With one week left to go in the Olympiad and 42 medals left to hand out, we’re just beyond the halfway point of the 2014 Sochi Games. With that in mind, let’s take a quick look at where each nation stands in the medal count and then look how the top countries took charge of their positions:
(Medal Count After February 16 Competition)
Looking at the table, both for the quality and the quantity of top positions, a few things can be extrapolated about the top nations:
- The Netherlands leads all nations with 17 medals at this point, and it is easy to track how they got there. 16 of those medals have been won in long-track speed skating… and the 17th was Sjinkie Knegt’s bronze medal in the 1000-meter men’s short-track speed skating race. The Dutch have long been dominant in traditional long-track speed skating, especially the longer distances, but now we are seeing them outdistance the field in both the sprint events. They’re also now starting to make more of a name for themselves on the short track, more traditionally dominated by the South Koreans and Chinese and
AmericansCanadians. The Netherlands has never topped the medal table at either the Winter or Summer Olympics.
- In terms of total medals the host nation is just one behind the Dutch, having already hauled in 16 already surpassing by one the total they earned four years ago in Vancouver. The Russian success in Sochi has been in part thanks to their aggressive citizenship campaign between 2010 and now. Viktor Ahn, the short-track artist formerly known as Ahn Hyun-Soo, took gold in the 1000m and bronze in the 1500m individual races. His short-track teammate, Vladimir Grigorev, used to go by Volodymyr Grygoriev when he raced for the Ukraine back in 2002 and 2006. And half of Russia’s gold-medal winning pairs figure skating team, Tatiana Volosozhar, was likewise repatriated from the Ukraine. That’s not to say that homegrown athletes like Alexander Tretiakov (gold, men’s skeleton), Albert Demtschenko (silver, luge men’s singles), and Alexandr Smyshlyaev (bronze, men’s moguls) haven’t also stepped up to the plate for their native land. But the Russians have certainly benefitted from the IOC’s liberal citizenship rules to get to this position in the medal standings, there is no way to hide that fact.
- Germany has just a dozen medals so far, but in terms of quality no country is doing better. The Germans lead the medal count when sorted by gold medals, their seven to date putting them two ahead of every other nation at the Winter Games this year with a week to go. Four of those came thanks to the German sweep of the four luge events, with the sliding sport adding another silver thanks to 2010 gold medalist Tatjana Hufner. The Germans also saw Maria Hoefl-Riesch take two medals so far in Alpine skiing, a gold and a silver, while Carina Vogt won the inaugural women’s ski jumping competition. Eric Frenzel also snagged a Nordic combined gold for the seventh.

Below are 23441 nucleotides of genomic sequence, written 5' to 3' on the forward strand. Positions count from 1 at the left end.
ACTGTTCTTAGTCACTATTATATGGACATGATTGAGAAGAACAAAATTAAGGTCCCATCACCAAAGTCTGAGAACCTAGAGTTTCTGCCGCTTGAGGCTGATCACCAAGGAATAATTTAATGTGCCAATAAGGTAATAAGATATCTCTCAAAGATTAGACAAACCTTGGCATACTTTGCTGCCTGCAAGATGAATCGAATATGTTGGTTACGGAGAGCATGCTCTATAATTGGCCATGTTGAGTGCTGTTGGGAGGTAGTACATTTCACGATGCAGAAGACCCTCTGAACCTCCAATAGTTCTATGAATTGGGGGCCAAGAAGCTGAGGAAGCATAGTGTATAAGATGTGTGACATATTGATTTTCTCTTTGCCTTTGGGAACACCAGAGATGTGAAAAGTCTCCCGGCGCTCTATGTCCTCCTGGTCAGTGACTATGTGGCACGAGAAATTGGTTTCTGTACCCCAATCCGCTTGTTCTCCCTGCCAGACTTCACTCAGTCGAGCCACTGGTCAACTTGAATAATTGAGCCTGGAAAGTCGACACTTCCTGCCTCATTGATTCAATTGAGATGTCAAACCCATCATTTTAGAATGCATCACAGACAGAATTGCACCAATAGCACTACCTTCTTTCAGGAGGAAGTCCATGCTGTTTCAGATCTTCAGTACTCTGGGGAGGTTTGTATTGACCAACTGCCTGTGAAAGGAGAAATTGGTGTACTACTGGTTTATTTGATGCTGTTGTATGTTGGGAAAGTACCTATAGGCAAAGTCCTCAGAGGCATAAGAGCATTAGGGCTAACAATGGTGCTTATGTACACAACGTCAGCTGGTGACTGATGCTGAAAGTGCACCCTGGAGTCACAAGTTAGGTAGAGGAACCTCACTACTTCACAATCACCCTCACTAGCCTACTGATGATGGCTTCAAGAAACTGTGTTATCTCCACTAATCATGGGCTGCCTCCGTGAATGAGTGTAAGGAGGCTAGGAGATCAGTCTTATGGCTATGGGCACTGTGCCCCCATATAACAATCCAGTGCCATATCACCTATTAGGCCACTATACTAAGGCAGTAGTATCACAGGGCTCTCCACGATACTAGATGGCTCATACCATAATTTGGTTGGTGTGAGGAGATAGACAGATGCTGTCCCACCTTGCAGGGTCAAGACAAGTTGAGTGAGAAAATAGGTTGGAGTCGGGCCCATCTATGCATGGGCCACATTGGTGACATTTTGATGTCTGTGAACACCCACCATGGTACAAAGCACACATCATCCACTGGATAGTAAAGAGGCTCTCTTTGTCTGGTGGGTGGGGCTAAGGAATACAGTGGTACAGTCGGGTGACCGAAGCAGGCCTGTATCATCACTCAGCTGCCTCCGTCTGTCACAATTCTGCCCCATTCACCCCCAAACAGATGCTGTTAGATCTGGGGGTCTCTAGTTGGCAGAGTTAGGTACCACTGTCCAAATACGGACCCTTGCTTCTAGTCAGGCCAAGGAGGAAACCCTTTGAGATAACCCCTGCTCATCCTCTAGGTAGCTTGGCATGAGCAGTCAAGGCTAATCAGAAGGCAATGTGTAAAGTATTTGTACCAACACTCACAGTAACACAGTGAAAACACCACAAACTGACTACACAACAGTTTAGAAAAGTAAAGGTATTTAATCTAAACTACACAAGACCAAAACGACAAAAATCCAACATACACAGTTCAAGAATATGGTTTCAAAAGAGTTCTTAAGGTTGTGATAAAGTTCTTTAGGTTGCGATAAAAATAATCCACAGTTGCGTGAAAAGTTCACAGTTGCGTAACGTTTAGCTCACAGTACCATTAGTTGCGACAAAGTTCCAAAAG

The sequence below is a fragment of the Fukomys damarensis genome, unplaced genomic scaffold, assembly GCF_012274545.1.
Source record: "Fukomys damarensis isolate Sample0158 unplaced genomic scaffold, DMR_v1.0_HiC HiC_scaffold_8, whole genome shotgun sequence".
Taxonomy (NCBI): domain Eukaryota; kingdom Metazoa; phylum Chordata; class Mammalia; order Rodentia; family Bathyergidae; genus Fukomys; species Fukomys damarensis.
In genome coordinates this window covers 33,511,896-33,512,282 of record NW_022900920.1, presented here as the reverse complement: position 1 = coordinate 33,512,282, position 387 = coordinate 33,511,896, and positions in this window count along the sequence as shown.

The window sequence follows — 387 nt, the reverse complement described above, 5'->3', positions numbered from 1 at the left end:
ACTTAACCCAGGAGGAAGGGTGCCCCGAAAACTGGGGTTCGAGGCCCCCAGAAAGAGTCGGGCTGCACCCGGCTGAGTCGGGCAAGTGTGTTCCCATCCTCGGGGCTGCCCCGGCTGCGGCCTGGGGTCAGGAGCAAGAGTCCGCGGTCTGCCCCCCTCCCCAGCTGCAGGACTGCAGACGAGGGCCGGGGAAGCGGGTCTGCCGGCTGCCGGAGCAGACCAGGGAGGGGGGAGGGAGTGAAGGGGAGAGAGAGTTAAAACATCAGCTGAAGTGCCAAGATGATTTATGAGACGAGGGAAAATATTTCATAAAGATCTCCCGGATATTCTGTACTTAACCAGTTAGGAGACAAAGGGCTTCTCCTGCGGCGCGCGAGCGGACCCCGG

- Two of the silver medals taken by Canadians were more due to the fact that they had a teammate that was just slightly better on that given day than the fact that they were not capable of a gilded performance. In both men’s and women’s moguls, Canucks went 1-2, with one athlete stealing gold from his or her compatriot. Justine Dufour-Lapointe did it to younger sister Chloe in the women’s battle, while Alexandre Bilodeau beat out teammate Mikael Kingsbury to defend his Olympic title from Vancouver. So while the names and faces might have shuffled around in different circumstances, Canada was likely to get gold either way in moguls. In general freestyle skiing and, to a slightly lesser extent, snowboarding have provided the bulk of Canada’s medals so far, with speed skater Denny Morrison contributing a silver and bronze and skier Jan Hudec posting a surprising bronze tie with Bode Miller in the Super G.
- Snowboarding and freestyle skiing have been the Americans’ ticket to the the third position in the medal table heading into the last seven days of competition. All four of their gold medals, two of their silver medals and two bronze — fully half of the U.S. medal tally at this point — have come in either a slopestyle or halfpipe competition, and Hannah Kearney added another bronze in women’s moguls. They have also been strong so far in the sliding events, winning the first two skeleton medals in U.S. history with Noelle Pikus-Pace’s silver in the women’s races and Matthew Antoine taking bronze in the men’s battle. Erin Hamlin added another bronze in the women’s luge. Where the Americans have faltered, though, has been in a couple traditional disciplines that have been strengths in the past — the speed events in Alpine skiing and the shorter events in long-track speed skating.
- Norway’s fourth-place start through the first part of the Olympic fortnight is largely thanks to its prowess in the Nordic events. The Norwegians have claimed three of the six individual gold medals in cross-country skiing so far, and seven of the 18 total handed out so far. They have seen legend Ole Einar Bjørndalen take a gold medal in the biathlon sprint. A trio of bronze medals came thanks to Anders Bardal in ski jumping, Heidi Weng in biathlon, and Magnus Krog in the Nordic combined. But they have also benefitted from the growth of Alpine sports in Scandinavia as well — Kjetil Jansrud has done what compatriot Aksel Lund Svindal did in Vancouver, claiming two medals already in three Alpine skiing races, while Staale Sandbech took silver in men’s snowboard slopestyle.